kontrapunktstefan has asked for the wisdom of the Perl Monks concerning the following question:

Dear community, I have a question concerning perl and midi. I would like to read the input of a midi-keyboard and to transform in the syntax of the musical notation software lilypond. What I have in mind is e.g. pressing midi-key 60 and getting c'. Is this possible with perl?

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Re: listen to a midi keyboard
by GrandFather (Saint) on Dec 28, 2013 at 11:02 UTC

    It's possible with pretty much any language if you have the right hardware. What hardware (midi to computer interface) have you got and what software bindings are provided with the driver for your midi interface?

    True laziness is hard work
Re: listen to a midi keyboard
by Anonymous Monk on Dec 28, 2013 at 14:47 UTC
    This can get quite complicated if you expect to be playing multiple notes at a time or keeping track of their lengths or...

    I'd recommend looking at software that can export to lilypond. I hesitate to mention Rosegarden (Linux-only) since it was terribly crashy and dog-slow the last time I tried it... But hmm, Denemo looks promising. It even uses lilypond under the hood.

    Besides, the MIDI-related Perl modules I can find on CPAN seem to be mostly about reading and writing .midi files, or writing to a MIDI device (i.e. playing such a file), and pretty much nothing about reading from a MIDI device. Maybe MIDI::ALSA or Win32API::MIDI can do something?

      Oh, and this one guy wrote a MIDI-to-lilypond plugin for jEdit which sounds like worth a try. (It's mentioned at the middle of the page.)

      Did Rosegarden or Denemo ever work as expected?

      I forgot how often this **** chrashed on my old Debian Box.

      Regards, Karl (loosing all his XPs)

      «The Crux of the Biscuit is the Apostrophe»

Re: listen to a midi keyboard
by karlgoethebier (Abbot) on Dec 28, 2013 at 13:15 UTC
    "...the musical notation software lilypond"

    I don't know very much about MIDI but i know a little bit about musical typesetting.

    IMHO you should think about a commercial solution instead of using lilypond.

    Or do you really want to learn Scheme?

    If so, i wish you well ;-) You need to do this if you want that lilypond does what you want.

    Regards, Karl

    «The Crux of the Biscuit is the Apostrophe»

      Dear Carl, I've been working for Years with Sibelius but I changed to lilypond, because it's better, in my opinion! I don't have any problems with the syntax, although I didn't learn scheme. The only thing I'm missing is the possibility of midi input via keyboard. I just wanted to know if perl could help me with that!

        OK, i surrender, sorry.

        But did you really like something like this:

        F = #(let ((m (make-music 'ArticulationEvent 'articulation-type "flageolet"))) (set! (ly:music-property m 'tweaks) (acons 'font-size -3 (ly:music-property m 'tweaks))) m) \relative c'' { c4^\F c4_\F }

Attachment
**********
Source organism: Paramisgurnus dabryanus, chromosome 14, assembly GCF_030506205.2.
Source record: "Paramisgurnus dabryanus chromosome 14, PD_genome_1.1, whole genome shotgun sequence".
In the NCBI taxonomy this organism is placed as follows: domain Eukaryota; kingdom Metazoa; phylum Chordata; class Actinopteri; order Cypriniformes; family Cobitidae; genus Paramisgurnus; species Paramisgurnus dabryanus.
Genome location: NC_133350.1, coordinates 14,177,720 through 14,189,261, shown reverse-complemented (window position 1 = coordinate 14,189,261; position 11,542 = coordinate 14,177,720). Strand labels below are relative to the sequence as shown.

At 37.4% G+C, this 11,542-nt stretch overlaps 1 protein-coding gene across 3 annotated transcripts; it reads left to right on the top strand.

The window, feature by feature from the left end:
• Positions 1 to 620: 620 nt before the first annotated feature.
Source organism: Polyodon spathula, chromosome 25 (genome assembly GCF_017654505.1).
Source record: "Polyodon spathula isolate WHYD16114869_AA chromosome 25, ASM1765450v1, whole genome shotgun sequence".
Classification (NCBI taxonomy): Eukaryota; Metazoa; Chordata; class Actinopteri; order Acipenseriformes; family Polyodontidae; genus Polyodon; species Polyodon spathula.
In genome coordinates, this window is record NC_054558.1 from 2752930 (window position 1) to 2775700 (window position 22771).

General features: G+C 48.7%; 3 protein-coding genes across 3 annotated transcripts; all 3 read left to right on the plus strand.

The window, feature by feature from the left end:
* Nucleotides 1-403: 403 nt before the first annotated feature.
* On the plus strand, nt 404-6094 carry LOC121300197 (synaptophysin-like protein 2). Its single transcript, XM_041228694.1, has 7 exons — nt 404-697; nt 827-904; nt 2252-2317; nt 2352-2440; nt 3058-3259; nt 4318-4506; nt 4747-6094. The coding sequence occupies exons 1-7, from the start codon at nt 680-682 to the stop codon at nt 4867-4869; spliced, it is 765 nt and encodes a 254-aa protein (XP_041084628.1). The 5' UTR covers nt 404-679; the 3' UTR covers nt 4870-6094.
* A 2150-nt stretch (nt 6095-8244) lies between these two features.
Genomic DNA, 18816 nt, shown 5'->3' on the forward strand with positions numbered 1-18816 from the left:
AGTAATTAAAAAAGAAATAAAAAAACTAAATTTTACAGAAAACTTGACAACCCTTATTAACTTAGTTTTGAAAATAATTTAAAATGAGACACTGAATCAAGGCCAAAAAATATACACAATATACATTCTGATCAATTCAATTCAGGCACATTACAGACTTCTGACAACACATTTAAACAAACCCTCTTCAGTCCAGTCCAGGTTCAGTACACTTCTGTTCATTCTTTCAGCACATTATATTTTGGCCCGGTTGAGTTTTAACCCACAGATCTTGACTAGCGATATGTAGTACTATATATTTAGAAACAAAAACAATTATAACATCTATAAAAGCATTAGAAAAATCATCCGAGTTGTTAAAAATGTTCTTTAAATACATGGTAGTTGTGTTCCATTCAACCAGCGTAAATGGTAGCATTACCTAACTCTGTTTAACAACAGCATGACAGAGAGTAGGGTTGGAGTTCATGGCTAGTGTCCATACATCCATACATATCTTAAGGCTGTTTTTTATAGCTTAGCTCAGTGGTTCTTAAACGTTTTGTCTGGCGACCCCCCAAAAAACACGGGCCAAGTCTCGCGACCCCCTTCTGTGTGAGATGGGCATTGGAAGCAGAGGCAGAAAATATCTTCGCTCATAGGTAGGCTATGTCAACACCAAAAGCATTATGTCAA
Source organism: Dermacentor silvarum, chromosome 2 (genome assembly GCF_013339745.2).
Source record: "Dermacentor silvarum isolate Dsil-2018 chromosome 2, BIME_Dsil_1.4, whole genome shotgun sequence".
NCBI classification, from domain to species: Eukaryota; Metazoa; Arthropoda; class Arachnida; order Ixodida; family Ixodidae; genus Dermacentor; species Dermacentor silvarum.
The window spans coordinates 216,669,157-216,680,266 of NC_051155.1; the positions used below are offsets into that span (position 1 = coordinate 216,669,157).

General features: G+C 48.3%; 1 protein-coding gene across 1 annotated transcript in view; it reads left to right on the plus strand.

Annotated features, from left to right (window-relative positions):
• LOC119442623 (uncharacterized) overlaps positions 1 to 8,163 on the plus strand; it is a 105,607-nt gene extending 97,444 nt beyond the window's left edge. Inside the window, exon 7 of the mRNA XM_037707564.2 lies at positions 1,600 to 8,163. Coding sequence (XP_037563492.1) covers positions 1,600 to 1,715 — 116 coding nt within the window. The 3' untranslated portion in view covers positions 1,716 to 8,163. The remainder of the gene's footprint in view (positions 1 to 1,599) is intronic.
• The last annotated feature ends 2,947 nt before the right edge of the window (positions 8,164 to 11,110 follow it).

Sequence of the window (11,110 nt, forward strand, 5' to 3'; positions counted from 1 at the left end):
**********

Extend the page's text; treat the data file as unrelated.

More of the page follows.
Shit, looks like elisp ;-)

        Update: BTW, Avid killed Sibelius.

        My best regards, Karl

        «The Crux of the Biscuit is the Apostrophe»

      Could you please explain your observed (non)relation between "commercial solution" and "Scheme"?

      Cheers Rolf

      ( addicted to the Perl Programming Language)

Re: listen to a midi keyboard
by sundialsvc4 (Abbot) on Dec 30, 2013 at 01:29 UTC

    In the arena of musical notation software, I have tried several (including commercial products such as Sibelius), and hands down I have settled on ... an open-source, free product: MuseScore.   Runs on Windows, OS/X, and Linux, with numerous packages and ready-made installers.   Yes, this is meant as a two-thumbs-up endorsement.

    It is strictly a musical notation program, not a DAW, and don’t expect to “play a tune on your MIDI keyboard and have a score come out.”   It doesn’t do that ... that is excluded from the scope of its design.   It does include a SoundFont-based synthesizer ... standard files are included, with references to and instructions for downloading many more.   This is intended specifically to allow you to “proof” your scores as you are composing them, and as a matter of fact it does a very good job.   You can export your music as MusicXML (its native format), MIDI, and various sound files.   However, it is primarily a musical score-creation tool.

    After all, I don’t just “do Perl” for my daily bread.   This is the tool that I have contentedly settled upon.

    Since MusicXML is an open-standard format, understood by many applications, you could use Perl to manipulate it as XML.   Likewise, CPAN includes many libraries for MIDI files.   I would not attempt to use Perl to create a device-interface, but I would if necessary consider using it to manipulate the captured musical data.